Black History Week was started in 1926 by historian Carter G. Woodson. In 1976, President Gerald Ford designated February as Black History Month. Ford noted the need to ensure that the contributions of African-Americans were recognized at a time when history books, schools, media and society did little to acknowledge their contributions. Many Shorecrest classrooms have highlighted the significant and important contributions of black people from around the world and throughout history.
We are fortunate. Recently I reflected on the challenges faced by families and schools that are not as fortunate as we are today, and it caused me to think back. There was a time when Shorecrest did not have the resources to offer faculty and staff a retirement program. There was a time when Shorecrest did not have the resources to build a new Innovation Center and Community Commons. During those days the administrators, faculty, staff and families who led our school were committed to academic excellence. Academic excellence was where they put their energy and resources. We were fortunate that those Board members, teachers and administrators had vision.
We can learn a lot from watching people play. The children on the playground are my favorite. It is well known that children learn a great deal about themselves and others when they play. The common expression, “Learn to play nicely in the sandbox,” wisely implies the value of childhood play in building relationships and working with others.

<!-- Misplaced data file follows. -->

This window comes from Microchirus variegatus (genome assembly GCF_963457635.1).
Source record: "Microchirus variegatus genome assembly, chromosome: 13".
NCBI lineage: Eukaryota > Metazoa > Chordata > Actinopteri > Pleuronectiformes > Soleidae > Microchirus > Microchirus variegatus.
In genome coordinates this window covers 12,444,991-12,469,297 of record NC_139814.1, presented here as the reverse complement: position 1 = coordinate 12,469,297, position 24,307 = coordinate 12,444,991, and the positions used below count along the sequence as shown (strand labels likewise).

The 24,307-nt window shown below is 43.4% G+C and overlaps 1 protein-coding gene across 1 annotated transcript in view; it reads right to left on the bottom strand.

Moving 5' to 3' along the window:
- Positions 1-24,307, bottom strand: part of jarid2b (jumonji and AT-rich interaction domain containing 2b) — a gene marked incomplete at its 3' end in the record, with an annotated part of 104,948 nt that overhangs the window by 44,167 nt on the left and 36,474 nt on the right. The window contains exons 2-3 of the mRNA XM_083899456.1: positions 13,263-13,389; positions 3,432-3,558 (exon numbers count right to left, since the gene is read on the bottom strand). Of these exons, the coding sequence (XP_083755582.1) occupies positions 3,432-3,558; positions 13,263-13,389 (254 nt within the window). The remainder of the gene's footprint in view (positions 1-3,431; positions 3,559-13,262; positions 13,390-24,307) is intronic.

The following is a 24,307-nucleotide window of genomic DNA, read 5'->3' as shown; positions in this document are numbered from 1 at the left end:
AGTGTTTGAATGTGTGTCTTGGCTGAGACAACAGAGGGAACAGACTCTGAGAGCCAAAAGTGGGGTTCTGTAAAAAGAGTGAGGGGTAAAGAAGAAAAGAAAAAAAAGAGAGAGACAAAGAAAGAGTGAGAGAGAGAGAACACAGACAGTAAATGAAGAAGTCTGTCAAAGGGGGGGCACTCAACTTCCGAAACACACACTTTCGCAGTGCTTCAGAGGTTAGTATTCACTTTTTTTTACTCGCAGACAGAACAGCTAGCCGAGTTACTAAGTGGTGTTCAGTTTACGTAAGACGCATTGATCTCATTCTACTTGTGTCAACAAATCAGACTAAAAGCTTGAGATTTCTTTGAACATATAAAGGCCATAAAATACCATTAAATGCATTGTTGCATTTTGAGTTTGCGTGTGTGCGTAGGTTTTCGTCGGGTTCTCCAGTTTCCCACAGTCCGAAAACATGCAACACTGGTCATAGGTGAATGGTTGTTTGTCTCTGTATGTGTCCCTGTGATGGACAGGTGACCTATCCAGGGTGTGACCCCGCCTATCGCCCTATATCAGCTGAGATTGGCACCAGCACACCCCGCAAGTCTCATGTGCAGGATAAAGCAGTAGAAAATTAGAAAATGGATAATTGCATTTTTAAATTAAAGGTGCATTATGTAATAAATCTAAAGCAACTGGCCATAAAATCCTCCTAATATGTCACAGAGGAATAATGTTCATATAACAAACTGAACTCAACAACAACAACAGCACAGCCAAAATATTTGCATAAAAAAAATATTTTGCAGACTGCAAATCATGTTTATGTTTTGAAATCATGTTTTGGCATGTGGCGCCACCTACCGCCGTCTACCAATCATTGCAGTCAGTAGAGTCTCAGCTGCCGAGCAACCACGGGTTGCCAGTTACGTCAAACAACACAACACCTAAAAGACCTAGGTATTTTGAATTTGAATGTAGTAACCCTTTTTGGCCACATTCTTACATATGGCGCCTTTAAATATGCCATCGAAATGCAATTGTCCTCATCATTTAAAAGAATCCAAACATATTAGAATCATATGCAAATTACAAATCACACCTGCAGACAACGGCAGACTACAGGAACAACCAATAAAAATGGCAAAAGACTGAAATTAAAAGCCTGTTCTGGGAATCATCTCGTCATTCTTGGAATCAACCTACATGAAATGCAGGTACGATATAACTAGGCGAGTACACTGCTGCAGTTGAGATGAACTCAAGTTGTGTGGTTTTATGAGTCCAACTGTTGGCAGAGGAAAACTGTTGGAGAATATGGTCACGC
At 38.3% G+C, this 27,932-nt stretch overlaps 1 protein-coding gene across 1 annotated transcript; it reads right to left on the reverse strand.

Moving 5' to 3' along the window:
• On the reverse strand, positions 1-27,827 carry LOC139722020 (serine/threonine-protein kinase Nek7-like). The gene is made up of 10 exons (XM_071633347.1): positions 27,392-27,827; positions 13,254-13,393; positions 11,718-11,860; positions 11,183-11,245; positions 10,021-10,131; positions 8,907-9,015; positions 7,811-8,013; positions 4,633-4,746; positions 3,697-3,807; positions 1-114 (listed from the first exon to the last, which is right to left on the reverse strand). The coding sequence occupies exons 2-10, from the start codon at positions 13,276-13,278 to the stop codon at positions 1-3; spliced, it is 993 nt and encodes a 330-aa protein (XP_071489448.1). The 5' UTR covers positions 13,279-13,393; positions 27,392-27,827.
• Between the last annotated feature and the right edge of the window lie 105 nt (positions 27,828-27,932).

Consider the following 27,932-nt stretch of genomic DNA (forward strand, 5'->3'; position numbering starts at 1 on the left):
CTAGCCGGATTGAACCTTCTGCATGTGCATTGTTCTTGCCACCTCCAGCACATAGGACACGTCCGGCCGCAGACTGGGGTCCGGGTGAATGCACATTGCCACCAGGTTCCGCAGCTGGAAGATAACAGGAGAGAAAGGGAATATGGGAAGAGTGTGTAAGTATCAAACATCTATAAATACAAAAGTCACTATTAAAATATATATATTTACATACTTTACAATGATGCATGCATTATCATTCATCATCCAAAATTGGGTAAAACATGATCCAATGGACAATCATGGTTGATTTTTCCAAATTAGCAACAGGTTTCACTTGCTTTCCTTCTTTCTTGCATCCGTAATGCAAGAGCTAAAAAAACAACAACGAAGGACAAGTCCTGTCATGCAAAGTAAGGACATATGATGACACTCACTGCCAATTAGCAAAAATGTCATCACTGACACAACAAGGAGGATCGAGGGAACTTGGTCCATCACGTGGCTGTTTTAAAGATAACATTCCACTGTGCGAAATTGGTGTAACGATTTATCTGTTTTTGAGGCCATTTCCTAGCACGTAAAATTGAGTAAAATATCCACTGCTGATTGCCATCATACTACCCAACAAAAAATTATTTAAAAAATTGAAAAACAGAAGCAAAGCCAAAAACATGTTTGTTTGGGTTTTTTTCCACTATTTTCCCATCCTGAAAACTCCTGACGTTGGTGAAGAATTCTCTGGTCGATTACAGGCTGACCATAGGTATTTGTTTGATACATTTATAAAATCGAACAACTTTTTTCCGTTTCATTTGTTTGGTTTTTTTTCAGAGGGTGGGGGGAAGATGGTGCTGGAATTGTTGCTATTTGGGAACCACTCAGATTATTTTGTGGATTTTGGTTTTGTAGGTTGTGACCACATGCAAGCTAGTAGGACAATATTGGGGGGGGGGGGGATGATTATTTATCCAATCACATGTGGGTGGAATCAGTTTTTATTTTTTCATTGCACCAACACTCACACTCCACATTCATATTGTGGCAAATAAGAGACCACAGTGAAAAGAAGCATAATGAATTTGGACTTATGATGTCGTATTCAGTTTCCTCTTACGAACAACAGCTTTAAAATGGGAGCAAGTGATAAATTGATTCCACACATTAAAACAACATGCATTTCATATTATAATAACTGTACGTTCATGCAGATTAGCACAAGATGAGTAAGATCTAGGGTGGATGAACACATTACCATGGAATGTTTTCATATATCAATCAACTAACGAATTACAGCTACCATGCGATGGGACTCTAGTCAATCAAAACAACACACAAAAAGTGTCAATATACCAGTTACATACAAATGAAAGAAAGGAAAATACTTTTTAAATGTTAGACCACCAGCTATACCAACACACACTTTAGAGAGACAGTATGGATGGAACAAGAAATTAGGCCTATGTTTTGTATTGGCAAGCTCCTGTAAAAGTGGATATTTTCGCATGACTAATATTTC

Student and parent feedback, re-enrollment, and faculty/staff retention are three of many ways we learn how our families and the community feel about the quality of the overall educational experience at Shorecrest. Niche.com, a school and community ranking platform, has also become a source for consistent information about our school's performance and reputation in the community.
During the past week, representatives from SAGE Dining Services met with about 100 parents and guardians to answer questions about the Community-Inclusive Dining Program that will begin in March. Our community, like most other communities who have transitioned from a retail “fast food” approach of food service to a full Community-Inclusive nutritional choice program, have had questions about allergies, choice and value. Last week in Ebytes we published Frequently Asked Questions (FAQ) and a video describing the Community-Inclusive program benefits.
Last week I noted the importance of focusing on a priority. Mine is the completion of the second floor of our new facility. While there are other goals that are important for the advancement of the school, few others will affect every child like the second floor of our new Innovation Center and Community Commons.
One of the pieces of advice I carry with me from the past year came from Morten Hansen’s book, "Great at Work: How Top Performers Do Less, Work Better, and Achieve More." The opening chapter advises us to Do Less, Then Obsess. In short, select a priority and focus on it.
Over the holiday, a friend and I were discussing the amount of advice football coaches receive from fans, players, alumni and broadcasters when he started laughing and said, “You probably get more advice than they do because you play every day not just once a week.”